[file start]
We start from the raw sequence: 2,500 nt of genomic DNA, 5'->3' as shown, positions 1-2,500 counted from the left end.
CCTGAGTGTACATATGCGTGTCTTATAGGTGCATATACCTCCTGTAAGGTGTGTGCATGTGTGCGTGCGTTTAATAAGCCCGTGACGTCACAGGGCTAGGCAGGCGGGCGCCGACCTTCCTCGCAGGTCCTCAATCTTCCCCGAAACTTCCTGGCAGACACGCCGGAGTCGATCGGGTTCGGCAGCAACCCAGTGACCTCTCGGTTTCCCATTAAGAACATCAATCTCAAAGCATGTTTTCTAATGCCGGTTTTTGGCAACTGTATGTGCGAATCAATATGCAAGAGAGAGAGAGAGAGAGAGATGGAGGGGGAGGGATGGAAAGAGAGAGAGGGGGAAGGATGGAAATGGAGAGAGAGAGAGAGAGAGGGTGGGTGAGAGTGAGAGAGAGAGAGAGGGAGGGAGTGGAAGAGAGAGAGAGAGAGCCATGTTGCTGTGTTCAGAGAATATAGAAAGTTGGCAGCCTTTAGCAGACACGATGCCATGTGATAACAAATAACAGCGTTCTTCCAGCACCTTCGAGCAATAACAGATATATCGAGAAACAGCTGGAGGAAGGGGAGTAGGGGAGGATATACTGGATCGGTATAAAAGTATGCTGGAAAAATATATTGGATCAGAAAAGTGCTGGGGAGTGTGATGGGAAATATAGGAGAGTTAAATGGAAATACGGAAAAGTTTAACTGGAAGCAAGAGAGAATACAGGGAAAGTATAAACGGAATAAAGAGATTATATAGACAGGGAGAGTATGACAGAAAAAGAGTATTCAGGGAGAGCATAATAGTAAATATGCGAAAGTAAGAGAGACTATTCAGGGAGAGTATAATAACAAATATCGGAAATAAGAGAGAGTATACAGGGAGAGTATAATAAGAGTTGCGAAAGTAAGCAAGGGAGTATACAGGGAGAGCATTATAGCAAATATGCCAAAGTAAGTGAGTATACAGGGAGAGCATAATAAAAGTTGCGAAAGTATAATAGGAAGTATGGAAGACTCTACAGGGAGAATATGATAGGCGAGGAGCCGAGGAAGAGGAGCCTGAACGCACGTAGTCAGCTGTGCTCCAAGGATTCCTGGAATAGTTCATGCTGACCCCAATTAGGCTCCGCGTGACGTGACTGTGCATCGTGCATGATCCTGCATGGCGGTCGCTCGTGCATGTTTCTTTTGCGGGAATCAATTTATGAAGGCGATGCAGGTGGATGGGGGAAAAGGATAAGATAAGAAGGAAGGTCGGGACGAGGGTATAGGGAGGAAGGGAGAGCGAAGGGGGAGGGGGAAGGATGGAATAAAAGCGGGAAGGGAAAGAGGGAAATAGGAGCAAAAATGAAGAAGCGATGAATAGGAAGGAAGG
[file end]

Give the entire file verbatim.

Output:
We start from the raw sequence: 2,500 nt of genomic DNA, 5'->3' as shown, positions 1-2,500 counted from the left end.
CCTGAGTGTACATATGCGTGTCTTATAGGTGCATATACCTCCTGTAAGGTGTGTGCATGTGTGCGTGCGTTTAATAAGCCCGTGACGTCACAGGGCTAGGCAGGCGGGCGCCGACCTTCCTCGCAGGTCCTCAATCTTCCCCGAAACTTCCTGGCAGACACGCCGGAGTCGATCGGGTTCGGCAGCAACCCAGTGACCTCTCGGTTTCCCATTAAGAACATCAATCTCAAAGCATGTTTTCTAATGCCGGTTTTTGGCAACTGTATGTGCGAATCAATATGCAAGAGAGAGAGAGAGAGAGAGATGGAGGGGGAGGGATGGAAAGAGAGAGAGGGGGAAGGATGGAAATGGAGAGAGAGAGAGAGAGAGGGTGGGTGAGAGTGAGAGAGAGAGAGAGGGAGGGAGTGGAAGAGAGAGAGAGAGAGCCATGTTGCTGTGTTCAGAGAATATAGAAAGTTGGCAGCCTTTAGCAGACACGATGCCATGTGATAACAAATAACAGCGTTCTTCCAGCACCTTCGAGCAATAACAGATATATCGAGAAACAGCTGGAGGAAGGGGAGTAGGGGAGGATATACTGGATCGGTATAAAAGTATGCTGGAAAAATATATTGGATCAGAAAAGTGCTGGGGAGTGTGATGGGAAATATAGGAGAGTTAAATGGAAATACGGAAAAGTTTAACTGGAAGCAAGAGAGAATACAGGGAAAGTATAAACGGAATAAAGAGATTATATAGACAGGGAGAGTATGACAGAAAAAGAGTATTCAGGGAGAGCATAATAGTAAATATGCGAAAGTAAGAGAGACTATTCAGGGAGAGTATAATAACAAATATCGGAAATAAGAGAGAGTATACAGGGAGAGTATAATAAGAGTTGCGAAAGTAAGCAAGGGAGTATACAGGGAGAGCATTATAGCAAATATGCCAAAGTAAGTGAGTATACAGGGAGAGCATAATAAAAGTTGCGAAAGTATAATAGGAAGTATGGAAGACTCTACAGGGAGAATATGATAGGCGAGGAGCCGAGGAAGAGGAGCCTGAACGCACGTAGTCAGCTGTGCTCCAAGGATTCCTGGAATAGTTCATGCTGACCCCAATTAGGCTCCGCGTGACGTGACTGTGCATCGTGCATGATCCTGCATGGCGGTCGCTCGTGCATGTTTCTTTTGCGGGAATCAATTTATGAAGGCGATGCAGGTGGATGGGGGAAAAGGATAAGATAAGAAGGAAGGTCGGGACGAGGGTATAGGGAGGAAGGGAGAGCGAAGGGGGAGGGGGAAGGATGGAATAAAAGCGGGAAGGGAAAGAGGGAAATAGGAGCAAAAATGAAGAAGCGATGAATAGGAAGGAAGG